Putting Their Lives Into Pet Care
Call it more than a pet project
It’s that compassion. It’s that connection.
“It’s that look in the eye. It’s that purr,” said Tallahassee resident Jo Ann Alford.
Alford, president of the It’s Meow or Never nonprofit organization, summed up why she puts so much time and energy into relieving homeless cats and kittens of suffering.
“The love of the animal,” she said.
In the U.S., there’s a lot of that going around, perhaps more than ever. Surveys and a proliferation of animal-rights and animal-rescue organizations point to growing awareness and action on behalf of dogs and cats in particular.
Pet ownership continues to grow nationally, and more people are humanizing their cats and dogs, according to a 2017-18 American Pet Products Association survey. That includes buying gifts, throwing parties and “feeding their pets as they do themselves,” including an increase in organic or grain-free options.
Tallahassee is showing the love. Coffee shops that target cat lovers and embrace homeless felines are opening, and restaurants are welcoming dogs with Fido-friendly outdoor areas. Visit BringFido.com, and observe all the Capital City’s coveted five-bone restaurant ratings.
“We’ve got a very engaged community that loves animals,” said Lisa Glunt, executive director of Leon County Humane Society.
That’s perhaps most apparent in the people and organizations devoted to saving the lives and relieving the suffering of animals, particularly cats and dogs.
People are fostering animals through the Leon County Humane Society and the City of Tallahassee Animal Services, for example, in an effort to save them from euthanasia and to get them into permanent homes, often through social media. They’re actively feeding and caring for homeless dogs and cats in the wild, and they’re helping to find homes for them.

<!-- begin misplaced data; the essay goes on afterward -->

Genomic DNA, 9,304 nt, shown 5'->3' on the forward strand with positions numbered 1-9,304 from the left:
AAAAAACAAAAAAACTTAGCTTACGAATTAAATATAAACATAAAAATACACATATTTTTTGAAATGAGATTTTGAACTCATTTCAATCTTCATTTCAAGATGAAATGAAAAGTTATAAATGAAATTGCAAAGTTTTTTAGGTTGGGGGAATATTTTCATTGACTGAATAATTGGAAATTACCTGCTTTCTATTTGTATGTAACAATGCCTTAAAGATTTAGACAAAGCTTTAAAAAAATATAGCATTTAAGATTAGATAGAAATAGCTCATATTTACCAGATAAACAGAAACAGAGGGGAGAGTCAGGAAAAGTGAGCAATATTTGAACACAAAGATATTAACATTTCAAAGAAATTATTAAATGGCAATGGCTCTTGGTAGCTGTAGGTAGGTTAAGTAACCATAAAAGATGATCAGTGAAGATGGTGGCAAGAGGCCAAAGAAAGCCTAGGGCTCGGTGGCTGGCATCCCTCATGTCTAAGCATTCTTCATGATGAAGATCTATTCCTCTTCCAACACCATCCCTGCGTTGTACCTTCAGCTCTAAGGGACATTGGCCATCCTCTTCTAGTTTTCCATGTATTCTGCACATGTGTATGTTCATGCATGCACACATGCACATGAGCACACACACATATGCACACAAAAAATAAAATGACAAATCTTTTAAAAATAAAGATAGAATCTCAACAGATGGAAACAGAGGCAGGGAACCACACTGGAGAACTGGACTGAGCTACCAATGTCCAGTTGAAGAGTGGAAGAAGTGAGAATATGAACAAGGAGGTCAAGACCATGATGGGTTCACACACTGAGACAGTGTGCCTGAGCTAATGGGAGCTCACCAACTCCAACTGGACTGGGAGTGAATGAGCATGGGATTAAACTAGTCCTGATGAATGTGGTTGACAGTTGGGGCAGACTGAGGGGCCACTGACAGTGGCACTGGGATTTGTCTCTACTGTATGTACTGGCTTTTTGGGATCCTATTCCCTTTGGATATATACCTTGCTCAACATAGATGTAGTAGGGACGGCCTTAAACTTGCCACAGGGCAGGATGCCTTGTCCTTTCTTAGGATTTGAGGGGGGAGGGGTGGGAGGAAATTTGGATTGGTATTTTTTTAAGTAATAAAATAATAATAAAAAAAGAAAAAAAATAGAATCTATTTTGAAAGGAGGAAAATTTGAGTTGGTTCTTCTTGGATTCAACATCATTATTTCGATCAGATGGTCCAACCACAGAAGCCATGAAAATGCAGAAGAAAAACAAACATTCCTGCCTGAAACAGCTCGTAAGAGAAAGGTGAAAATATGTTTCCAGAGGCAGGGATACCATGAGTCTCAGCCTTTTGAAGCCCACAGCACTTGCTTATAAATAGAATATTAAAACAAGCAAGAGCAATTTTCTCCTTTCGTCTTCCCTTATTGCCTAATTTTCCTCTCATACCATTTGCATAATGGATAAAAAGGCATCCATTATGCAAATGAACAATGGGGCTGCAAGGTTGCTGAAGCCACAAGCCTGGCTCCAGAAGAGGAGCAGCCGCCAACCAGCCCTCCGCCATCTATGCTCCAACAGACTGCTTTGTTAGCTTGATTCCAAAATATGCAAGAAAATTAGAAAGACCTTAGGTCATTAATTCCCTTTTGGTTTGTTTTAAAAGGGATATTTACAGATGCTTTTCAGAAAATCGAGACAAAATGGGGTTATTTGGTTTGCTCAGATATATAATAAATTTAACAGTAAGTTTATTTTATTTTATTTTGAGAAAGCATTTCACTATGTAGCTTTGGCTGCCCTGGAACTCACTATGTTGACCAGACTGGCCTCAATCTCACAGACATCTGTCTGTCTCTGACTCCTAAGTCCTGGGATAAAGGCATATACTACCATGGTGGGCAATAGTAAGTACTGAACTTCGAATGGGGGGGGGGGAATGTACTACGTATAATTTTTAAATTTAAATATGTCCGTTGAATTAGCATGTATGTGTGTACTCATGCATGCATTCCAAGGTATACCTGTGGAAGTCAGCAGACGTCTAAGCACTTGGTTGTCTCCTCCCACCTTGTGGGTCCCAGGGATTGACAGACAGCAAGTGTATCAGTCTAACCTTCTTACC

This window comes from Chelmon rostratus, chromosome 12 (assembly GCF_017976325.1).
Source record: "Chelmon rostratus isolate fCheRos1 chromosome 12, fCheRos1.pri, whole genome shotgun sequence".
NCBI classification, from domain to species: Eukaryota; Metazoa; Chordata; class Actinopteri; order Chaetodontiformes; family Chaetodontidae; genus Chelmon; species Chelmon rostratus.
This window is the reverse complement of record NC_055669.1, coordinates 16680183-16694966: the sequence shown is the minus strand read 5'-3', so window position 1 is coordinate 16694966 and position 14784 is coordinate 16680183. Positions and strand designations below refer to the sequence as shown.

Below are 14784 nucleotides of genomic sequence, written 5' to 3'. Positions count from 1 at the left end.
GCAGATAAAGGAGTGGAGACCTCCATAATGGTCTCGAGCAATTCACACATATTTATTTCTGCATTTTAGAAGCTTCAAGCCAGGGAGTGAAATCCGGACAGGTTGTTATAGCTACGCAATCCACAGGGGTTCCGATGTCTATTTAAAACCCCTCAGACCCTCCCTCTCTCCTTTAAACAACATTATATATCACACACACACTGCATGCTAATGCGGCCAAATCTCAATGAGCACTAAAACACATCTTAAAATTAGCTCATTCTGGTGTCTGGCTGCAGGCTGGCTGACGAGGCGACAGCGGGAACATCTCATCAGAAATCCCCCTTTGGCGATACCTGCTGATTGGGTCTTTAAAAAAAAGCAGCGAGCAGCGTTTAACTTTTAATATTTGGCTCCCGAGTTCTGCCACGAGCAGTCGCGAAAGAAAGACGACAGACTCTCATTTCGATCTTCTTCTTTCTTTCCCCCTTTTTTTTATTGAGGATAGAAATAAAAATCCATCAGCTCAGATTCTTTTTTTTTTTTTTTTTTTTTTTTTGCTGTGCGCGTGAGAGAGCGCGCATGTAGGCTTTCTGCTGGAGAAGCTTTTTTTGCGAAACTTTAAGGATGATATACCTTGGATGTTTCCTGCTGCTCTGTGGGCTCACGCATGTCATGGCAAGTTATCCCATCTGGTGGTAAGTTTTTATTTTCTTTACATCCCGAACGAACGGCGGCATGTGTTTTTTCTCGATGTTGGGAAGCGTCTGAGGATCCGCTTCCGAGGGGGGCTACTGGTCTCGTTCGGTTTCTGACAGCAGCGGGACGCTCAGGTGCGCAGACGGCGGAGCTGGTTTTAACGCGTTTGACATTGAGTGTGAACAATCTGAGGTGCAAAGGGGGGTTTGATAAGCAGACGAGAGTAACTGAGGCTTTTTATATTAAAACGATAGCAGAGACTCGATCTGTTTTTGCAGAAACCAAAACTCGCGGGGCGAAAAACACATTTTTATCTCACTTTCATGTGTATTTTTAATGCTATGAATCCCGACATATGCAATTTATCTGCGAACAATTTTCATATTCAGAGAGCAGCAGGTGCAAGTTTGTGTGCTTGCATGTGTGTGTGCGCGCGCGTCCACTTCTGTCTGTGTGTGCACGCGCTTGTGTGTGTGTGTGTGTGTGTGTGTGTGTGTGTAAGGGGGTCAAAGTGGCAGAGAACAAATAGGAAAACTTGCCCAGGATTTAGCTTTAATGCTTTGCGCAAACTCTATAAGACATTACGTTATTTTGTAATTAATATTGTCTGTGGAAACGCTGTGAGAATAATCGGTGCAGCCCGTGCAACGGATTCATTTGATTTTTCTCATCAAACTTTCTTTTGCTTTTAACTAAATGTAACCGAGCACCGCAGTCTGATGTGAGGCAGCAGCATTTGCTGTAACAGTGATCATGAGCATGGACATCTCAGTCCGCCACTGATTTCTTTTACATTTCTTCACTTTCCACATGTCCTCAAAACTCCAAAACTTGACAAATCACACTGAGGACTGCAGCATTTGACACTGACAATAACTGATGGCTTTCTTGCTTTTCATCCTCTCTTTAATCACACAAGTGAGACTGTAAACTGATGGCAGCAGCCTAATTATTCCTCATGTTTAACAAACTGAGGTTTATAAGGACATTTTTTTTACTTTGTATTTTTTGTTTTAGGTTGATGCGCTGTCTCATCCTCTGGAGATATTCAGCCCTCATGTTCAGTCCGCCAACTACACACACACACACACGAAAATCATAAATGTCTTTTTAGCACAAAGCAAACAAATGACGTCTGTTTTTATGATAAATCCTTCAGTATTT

“I think it’s certainly a fair assessment to suggest that people’s outlook on animals seems to have evolved over the years,” said Jeff Doyle, animal control supervisor for the City of Tallahassee.
In 2018, the city-run shelter took in 5,206 animals, all but 106 of them dogs, puppies, cats and kittens and most of them strays. The annual intake number has held at around 5,000 over the past few years, well down from a decade ago, when the shelter typically took in 10,000, Doyle said.
He attributed that in part to social media, which he said “gives people an opportunity to rehome an animal without bringing it to a shelter.”
Naturally, the number of animals that the city shelter euthanized through last year — 1,388 — also reflected a downward trend.
“We want to exhaust all reasonable efforts to save an animal, and space can be a challenge,” Doyle said. “As you can see, it is sometimes a reality but not as frequent as a decade ago when you were dealing with twice as many animals.”
Officials and advocates attribute that in part to efforts of nonprofit organizations and volunteers to spay and neuter dogs and cats, particularly homeless ones.
Take Alford’s organization, It’s Meow or Never. The Tallahassee-based volunteer group promotes adoption and fostering of cats and kittens and care for feral cat, or community cat, colonies in and around Tallahassee.
The group also emphasizes the practice of Trap-Neuter-Return, or TNR, which animals-rights advocates say fights overpopulation, reduces suffering, decreases shelter populations and cuts the need for euthanasia.
“Our mission is to end suffering,” Alford said.
Community cats live in colonies with other cats and kittens who were born in the wild or who have been lost or abandoned. They seek refuge in abandoned buildings and cars, the American Society for the Prevention of Cruelty to Animals says, and they face infection, disease and starvation. Almost half of kittens born outdoors die in their first year, the ASPCA says.
Alford says her group manages about 40 such colonies in the Tallahassee area. The colonies number from three to four cats to more than 40, she said.